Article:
An unprecedented wave of “exotic” coffee varieties has entered the specialty coffee market.
Recently, rare coffees, such as the carbonic macerated Sudan Rume variety, as well as non-arabica species including Coffea Eugenioides, have featured in international coffee competitions.
This has fuelled the budding interest in such coffee types among the coffee community. To get their share of this share of this emerging market, many roasters are adding exotic coffees to their list of offerings.
That said, sourcing these premium coffees can be costly. Therefore, it is essential that roasters determine the optimal roast profile to develop the unique flavours of the beans.
To learn more about exotic coffee varieties, I spoke with the marketing manager at Fjord Coffee Roasters, Jordan Montgomery.
What are “exotic” coffee varieties?
The general definition of the word “exotic” is unusual, rare, uncommon, or unique.
However, when it comes to coffee varieties, exotic can have many meanings depending on one’s individual experience.
For instance, a consumer may consider a coffee from a particular origin as exotic if he has never experienced it before.
Alternatively, a coffee professional may define exotic varieties as coffee that have undergone experimental or special processing methods, such as anaerobic fermentation or carbonic maceration.
“For us at Fjord, an exotic coffee is something that differs from the standard,” says Jordan, who was a co-producer on the Coffee Heroes documentary film. “It is something we don’t see often or is approached in a different way.
As an example, he explains Fjord Coffee Roasters has just released a washed Ugandan coffee. “Ugandan coffee is gaining popularity these days, but it is not something that you often see in the specialty scene. We also have an anaerobic Ethiopian coffee, as well as a natural-processed Peruvian coffee.”
The fact exotic coffee varieties are gaining traction reflects the progressiveness of the specialty coffee industry.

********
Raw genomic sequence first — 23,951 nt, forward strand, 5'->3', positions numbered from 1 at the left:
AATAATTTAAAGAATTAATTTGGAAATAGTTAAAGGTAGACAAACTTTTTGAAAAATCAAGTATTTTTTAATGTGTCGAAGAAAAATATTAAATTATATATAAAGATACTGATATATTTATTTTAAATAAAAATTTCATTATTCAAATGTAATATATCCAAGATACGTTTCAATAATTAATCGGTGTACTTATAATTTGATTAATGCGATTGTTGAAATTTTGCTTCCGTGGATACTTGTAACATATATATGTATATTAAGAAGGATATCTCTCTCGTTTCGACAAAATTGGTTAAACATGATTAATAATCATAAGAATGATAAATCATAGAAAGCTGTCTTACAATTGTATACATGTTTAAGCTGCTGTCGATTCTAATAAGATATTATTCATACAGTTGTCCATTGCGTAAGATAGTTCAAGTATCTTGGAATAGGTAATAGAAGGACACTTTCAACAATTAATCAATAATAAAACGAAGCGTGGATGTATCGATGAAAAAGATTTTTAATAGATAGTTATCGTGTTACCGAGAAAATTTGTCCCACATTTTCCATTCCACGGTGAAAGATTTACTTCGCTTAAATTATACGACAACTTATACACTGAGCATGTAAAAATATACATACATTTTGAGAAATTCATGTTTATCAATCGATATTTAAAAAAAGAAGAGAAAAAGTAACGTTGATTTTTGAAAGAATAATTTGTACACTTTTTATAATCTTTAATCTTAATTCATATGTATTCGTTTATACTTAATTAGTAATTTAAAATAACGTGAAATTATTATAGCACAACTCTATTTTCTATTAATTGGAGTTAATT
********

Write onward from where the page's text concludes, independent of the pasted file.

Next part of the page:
In particular, Jordan explains the community has become more knowledgeable in the last decade.
“Consumers are interested in exotic varieties because they have so much knowledge to begin with,” Jordan says. “They have this incredible base knowledge and now, they’re looking for new experiences.”
For coffee professionals, factors such as climate change, changing consumer trends, and a desire to diversify their offerings to stay competitive may play a part.
Notably, an experimental batch of coffee developed by Ninety Plus reached a record-breaking price of $10,000 per kilogram in 2019. This further confirms a growing enthusiasm for new experiences among coffee consumers.
Additionally, the shift away from mainstream coffee varieties in competitions has also fuelled the rising interest in non-conventional varieties or species.
How to source exotic coffee varieties
When it comes to curating a menu that stands out from the rest, sourcing high quality green coffee requires some effort from the roaster’s end.
Jordan explains developing close relationships with trading partners has helped alleviate some difficulties related to sourcing.
“We’re lucky we work with several importing partners and they do a lot of that ‘discovering’ with us – sometimes on our behalf,” he says.
“Creating these partnerships and letting them know we want something different, rare, and new has opened up a lot of potential for us and our partners.”